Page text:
Simon Cook, a lecturer in Emergency and Critical Care at the Royal Veterinary College, will be giving three lectures at this year’s prestigious Vets Now Emergency and Critical Care Congress. It’s the 20th year of the popular event and it takes place at the Royal Armouries, Leeds, on November 9 and 10.  

What’s your veterinary background?  

I graduated from the University of Bristol in 2011, did a rotating internship at the RVC and then spent a couple of years in private practice at a busy, 24-hour small animal hospital. I then came back to the RVC to do my residency in emergency and critical care between 2014 and 2017, before going back into practice for another year. I’ve been back here as a lecturer, doing both clinics and research, for the past five years.  

What led to your interest in ECC?  

Visiting the RVC as an undergrad in my final year and then doing the internship really sent me down this route. I can still remember an especially busy Christmas week here as a student which was both carnage and a lot of fun!  

My current interests include aspiration pneumonia, which is an area where we’re starting to make a bit of progress, extracorporeal therapies and Point of Care Ultrasound.  

You have three lectures at Congress. Tell us about How to interpret a clinical journal, followed by one paper that changed my life.  

I think this will be of particular interest to those enrolled in or practicing with certificates, but it’s a broad area so it will equally apply to GPs. Together with Dr Erica Reineke I’ll basically be trying to demystify the literature and at the same time encouraging being a bit more cynical about what’s published. Being able to tease apart what is useful or less useful is quite an underrated skill. It’s easy to take a journal article at face value and over-interpret it.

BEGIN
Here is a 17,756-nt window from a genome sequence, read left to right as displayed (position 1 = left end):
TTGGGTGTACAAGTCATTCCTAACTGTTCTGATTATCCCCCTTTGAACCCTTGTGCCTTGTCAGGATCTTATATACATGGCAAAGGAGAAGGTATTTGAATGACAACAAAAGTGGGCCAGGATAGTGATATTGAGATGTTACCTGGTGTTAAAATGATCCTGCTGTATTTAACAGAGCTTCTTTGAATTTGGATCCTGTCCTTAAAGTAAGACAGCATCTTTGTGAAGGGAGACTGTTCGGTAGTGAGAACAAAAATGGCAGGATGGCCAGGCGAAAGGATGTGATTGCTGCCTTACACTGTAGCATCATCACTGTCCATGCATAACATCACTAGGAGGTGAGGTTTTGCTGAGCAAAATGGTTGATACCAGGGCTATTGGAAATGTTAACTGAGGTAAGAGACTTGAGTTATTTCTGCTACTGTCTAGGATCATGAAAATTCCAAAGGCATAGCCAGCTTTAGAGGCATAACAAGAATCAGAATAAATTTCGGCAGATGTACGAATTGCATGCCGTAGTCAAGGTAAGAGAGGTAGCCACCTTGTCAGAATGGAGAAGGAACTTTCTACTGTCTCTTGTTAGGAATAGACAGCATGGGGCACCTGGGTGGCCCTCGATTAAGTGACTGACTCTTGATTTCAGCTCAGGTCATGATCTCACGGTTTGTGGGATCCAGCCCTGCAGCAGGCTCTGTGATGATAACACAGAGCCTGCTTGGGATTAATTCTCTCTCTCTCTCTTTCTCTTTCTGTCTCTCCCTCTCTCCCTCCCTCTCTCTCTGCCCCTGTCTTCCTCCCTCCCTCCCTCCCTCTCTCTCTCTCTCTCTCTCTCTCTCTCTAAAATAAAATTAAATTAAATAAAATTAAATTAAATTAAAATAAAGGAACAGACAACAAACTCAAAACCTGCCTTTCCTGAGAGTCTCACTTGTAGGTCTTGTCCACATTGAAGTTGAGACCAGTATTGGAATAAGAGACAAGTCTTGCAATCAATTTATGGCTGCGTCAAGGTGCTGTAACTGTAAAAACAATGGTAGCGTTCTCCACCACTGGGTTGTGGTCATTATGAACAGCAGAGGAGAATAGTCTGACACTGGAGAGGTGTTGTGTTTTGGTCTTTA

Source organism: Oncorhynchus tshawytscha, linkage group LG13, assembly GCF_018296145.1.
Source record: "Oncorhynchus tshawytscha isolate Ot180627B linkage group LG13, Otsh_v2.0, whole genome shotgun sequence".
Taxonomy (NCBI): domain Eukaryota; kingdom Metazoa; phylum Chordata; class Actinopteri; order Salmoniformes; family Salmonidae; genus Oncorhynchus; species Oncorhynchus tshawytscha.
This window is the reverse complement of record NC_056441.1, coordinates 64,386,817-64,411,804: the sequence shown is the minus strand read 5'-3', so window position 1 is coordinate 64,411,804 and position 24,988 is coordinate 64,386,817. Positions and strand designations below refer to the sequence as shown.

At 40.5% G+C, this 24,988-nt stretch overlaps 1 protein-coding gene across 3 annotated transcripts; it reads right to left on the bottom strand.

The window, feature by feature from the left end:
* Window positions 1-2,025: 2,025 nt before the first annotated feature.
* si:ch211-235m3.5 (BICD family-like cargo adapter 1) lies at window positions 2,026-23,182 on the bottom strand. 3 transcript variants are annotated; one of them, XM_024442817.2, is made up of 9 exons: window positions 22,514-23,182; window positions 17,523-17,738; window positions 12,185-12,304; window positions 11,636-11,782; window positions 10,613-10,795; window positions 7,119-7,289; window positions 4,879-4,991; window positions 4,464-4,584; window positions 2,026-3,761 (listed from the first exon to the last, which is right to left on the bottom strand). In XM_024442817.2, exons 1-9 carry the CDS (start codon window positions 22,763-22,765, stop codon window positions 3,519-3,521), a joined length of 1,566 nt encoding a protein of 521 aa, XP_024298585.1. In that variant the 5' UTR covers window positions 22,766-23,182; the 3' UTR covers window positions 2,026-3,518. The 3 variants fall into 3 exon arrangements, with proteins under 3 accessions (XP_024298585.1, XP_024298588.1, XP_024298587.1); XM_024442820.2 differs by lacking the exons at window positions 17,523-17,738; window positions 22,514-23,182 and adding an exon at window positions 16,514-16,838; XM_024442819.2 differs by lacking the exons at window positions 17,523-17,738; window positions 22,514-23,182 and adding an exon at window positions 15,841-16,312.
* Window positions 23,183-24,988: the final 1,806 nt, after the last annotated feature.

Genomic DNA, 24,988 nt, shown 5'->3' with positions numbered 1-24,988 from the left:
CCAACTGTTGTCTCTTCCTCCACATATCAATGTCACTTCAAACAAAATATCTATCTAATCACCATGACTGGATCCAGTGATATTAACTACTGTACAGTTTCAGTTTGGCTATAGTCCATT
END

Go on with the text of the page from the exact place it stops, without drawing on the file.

Then, rather than one specific article, we’ll be choosing a selection that have either had a big impact on our practice and teaching, or that we think may do that for delegates.  

Your second is Diagnostics and diagnostic imaging following polytrauma. What’s useful, what’s not.  

 I love the radiographs we get in ER and ICU patients, and I think there’s a huge amount more to be interpreted than many people are aware, be they GPs or specialists. I’ll be talking through several radiographs I think have interesting findings which delegates will be able to take back to their practice.   

We’ll do some radiography and some point of care ultrasound (POCUS), with a focus on anatomy which can be a stumbling block for some. Just as example it is easy to mis-interpret imaging findings in cats and dogs with pneumothorax, so we will look at that more closely.  

And your third is Controversies in emergency surgery – put the knife down, you can’t cut yet.  

I’ll be doing this alongside surgical specialist Barney Dean. Indications for, and timings of, surgical intervention are not always cut and dried. It’s common that cases require a genuinely multidisciplinary discussion before pursuing surgery. Using case examples, we’ll be talking about steps to stabilise patients pre-surgically, and when cases might even be better off without surgery at all!  

Finally, how important is the Vets Now ECC Congress?  

There is nowhere else in the UK you’ll have that concentration of ECC-biased content and delegates. It’s a brilliant environment for discussion of cases and sharing of experiences. The social component is excellent because having an informal learning environment is so important. I’ll be delighted to talk to delegates before/after a lecture about what they want to discuss, not just what I plan to talk about.